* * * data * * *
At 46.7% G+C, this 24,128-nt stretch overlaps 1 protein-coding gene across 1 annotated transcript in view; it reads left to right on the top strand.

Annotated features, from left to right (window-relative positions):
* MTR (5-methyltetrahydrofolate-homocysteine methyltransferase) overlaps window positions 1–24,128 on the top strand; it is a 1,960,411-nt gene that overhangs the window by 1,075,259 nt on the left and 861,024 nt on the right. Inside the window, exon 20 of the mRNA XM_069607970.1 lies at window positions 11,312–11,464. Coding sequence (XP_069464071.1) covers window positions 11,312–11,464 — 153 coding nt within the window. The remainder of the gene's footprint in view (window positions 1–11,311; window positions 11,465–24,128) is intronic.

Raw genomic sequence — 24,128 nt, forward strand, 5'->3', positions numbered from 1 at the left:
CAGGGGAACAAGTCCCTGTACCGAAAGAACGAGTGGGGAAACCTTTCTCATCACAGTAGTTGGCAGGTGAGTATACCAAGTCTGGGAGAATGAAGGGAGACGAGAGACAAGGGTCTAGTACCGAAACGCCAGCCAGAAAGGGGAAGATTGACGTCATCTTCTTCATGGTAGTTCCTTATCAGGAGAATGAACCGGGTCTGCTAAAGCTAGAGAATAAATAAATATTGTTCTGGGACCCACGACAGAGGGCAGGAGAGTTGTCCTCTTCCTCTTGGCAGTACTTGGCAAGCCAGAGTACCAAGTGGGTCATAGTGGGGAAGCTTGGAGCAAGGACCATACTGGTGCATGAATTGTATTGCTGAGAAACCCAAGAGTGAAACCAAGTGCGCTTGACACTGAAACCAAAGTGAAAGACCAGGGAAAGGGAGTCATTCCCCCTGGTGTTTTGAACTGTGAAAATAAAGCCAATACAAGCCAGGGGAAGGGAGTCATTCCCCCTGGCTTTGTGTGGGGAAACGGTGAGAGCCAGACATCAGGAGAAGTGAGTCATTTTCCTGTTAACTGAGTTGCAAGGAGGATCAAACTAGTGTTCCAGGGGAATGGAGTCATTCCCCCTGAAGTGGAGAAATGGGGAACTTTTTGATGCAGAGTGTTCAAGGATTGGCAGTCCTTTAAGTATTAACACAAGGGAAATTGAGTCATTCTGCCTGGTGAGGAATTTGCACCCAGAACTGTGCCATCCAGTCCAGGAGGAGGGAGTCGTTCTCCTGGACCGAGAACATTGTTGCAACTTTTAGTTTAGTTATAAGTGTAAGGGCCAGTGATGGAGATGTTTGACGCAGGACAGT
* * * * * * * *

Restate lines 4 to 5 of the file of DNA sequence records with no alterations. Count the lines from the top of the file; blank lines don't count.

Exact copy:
Raw genomic sequence — 24,128 nt, forward strand, 5'->3', positions numbered from 1 at the left:
CAGGGGAACAAGTCCCTGTACCGAAAGAACGAGTGGGGAAACCTTTCTCATCACAGTAGTTGGCAGGTGAGTATACCAAGTCTGGGAGAATGAAGGGAGACGAGAGACAAGGGTCTAGTACCGAAACGCCAGCCAGAAAGGGGAAGATTGACGTCATCTTCTTCATGGTAGTTCCTTATCAGGAGAATGAACCGGGTCTGCTAAAGCTAGAGAATAAATAAATATTGTTCTGGGACCCACGACAGAGGGCAGGAGAGTTGTCCTCTTCCTCTTGGCAGTACTTGGCAAGCCAGAGTACCAAGTGGGTCATAGTGGGGAAGCTTGGAGCAAGGACCATACTGGTGCATGAATTGTATTGCTGAGAAACCCAAGAGTGAAACCAAGTGCGCTTGACACTGAAACCAAAGTGAAAGACCAGGGAAAGGGAGTCATTCCCCCTGGTGTTTTGAACTGTGAAAATAAAGCCAATACAAGCCAGGGGAAGGGAGTCATTCCCCCTGGCTTTGTGTGGGGAAACGGTGAGAGCCAGACATCAGGAGAAGTGAGTCATTTTCCTGTTAACTGAGTTGCAAGGAGGATCAAACTAGTGTTCCAGGGGAATGGAGTCATTCCCCCTGAAGTGGAGAAATGGGGAACTTTTTGATGCAGAGTGTTCAAGGATTGGCAGTCCTTTAAGTATTAACACAAGGGAAATTGAGTCATTCTGCCTGGTGAGGAATTTGCACCCAGAACTGTGCCATCCAGTCCAGGAGGAGGGAGTCGTTCTCCTGGACCGAGAACATTGTTGCAACTTTTAGTTTAGTTATAAGTGTAAGGGCCAGTGATGGAGATGTTTGACGCAGGACAGT